Home » Altmetrics » Altmetrics as a complement, not replacement.

Altmetrics as a complement, not replacement.


We’ve long said that altmetrics should be a complement to, not a replacement for, citation-based metrics and expert peer-review. So it was heartening to see that same sentiment echoed in The Metrics Tide report (“Metrics should support, not supplant, expert judgement”).

Altmetrics, by and large and like citation-based metrics, cannot tell us much about research quality (though many people often assume they’re intended to). They do have some distinct advantages over citation-based metrics, however.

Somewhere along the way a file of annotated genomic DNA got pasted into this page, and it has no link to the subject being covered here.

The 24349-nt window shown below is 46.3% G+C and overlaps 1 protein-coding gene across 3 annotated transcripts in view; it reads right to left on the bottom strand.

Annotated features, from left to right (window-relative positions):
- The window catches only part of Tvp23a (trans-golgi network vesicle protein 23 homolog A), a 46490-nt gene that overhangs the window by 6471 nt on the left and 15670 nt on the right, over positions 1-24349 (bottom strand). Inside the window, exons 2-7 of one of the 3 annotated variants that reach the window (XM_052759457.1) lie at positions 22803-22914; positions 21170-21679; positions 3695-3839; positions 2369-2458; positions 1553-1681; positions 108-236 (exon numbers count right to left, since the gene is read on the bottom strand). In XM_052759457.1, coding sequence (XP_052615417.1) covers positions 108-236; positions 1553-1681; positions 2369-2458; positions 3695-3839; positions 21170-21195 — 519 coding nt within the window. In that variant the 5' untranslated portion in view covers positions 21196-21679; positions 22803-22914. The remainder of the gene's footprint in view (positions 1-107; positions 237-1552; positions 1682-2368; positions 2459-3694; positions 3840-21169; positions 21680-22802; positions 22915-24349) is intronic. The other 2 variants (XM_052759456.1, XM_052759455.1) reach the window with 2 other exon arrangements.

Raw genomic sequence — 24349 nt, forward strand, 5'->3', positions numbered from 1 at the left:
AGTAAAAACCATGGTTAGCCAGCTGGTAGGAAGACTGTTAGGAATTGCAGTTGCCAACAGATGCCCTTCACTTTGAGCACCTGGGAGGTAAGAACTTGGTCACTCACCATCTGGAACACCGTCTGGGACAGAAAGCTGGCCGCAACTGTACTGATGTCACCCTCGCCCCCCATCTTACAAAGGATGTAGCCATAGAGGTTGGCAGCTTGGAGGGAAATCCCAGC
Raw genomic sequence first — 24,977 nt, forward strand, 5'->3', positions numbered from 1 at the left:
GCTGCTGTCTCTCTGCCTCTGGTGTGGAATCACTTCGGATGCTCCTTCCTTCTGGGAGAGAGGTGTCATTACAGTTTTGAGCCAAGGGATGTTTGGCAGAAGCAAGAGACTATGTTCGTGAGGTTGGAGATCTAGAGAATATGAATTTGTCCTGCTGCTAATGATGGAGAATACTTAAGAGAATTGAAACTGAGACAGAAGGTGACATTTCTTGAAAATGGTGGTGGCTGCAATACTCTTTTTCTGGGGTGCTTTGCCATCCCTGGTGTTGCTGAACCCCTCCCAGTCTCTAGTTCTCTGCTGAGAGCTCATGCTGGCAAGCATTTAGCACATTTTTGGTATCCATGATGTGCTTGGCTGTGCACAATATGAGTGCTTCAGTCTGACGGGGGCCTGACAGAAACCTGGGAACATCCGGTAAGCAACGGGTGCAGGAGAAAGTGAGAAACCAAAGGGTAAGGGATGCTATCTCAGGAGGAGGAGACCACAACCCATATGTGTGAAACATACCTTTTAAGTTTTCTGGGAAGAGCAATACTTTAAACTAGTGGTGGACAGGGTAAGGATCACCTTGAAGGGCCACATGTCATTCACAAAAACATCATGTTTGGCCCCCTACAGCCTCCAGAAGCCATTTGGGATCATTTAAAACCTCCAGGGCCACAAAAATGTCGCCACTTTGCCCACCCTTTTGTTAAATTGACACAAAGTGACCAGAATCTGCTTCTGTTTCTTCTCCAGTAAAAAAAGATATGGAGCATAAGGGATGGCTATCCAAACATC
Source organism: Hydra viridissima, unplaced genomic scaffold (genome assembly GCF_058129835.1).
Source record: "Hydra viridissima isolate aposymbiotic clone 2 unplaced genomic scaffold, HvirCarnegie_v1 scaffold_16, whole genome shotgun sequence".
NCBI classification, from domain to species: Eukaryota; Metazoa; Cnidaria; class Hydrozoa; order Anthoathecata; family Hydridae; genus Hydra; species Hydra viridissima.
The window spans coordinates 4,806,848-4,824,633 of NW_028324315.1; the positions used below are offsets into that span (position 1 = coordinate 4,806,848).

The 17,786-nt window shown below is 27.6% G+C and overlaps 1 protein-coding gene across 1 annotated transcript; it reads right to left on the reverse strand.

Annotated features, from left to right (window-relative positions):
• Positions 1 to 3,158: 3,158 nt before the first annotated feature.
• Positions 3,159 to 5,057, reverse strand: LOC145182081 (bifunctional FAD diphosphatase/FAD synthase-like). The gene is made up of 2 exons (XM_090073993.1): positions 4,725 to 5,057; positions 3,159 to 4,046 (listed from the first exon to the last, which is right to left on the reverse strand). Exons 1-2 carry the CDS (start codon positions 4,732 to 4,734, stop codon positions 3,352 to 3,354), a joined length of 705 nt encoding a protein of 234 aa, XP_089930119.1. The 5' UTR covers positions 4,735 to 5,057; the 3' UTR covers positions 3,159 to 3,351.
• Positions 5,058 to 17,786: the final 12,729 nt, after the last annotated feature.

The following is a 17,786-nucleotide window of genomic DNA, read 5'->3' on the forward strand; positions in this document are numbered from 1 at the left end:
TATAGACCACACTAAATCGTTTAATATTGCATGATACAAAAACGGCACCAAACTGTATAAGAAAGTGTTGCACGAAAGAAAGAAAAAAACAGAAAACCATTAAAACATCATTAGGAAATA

Altmetrics are faster to accumulate than citations, so it’s possible to get a sense of an article’s potential reach and influence even it was only recently published. (This is useful in an exercise like the REF, where you might be compiling impact evidence that includes articles only published in the previous year – or even month) Altmetrics are also much more diverse than citations, in that they can measure research attention, help flag up routes to impact, and (occasionally, looking at some sources) quality among scholars and also members of the public, practitioners, policy makers, and other stakeholder audiences. Read …


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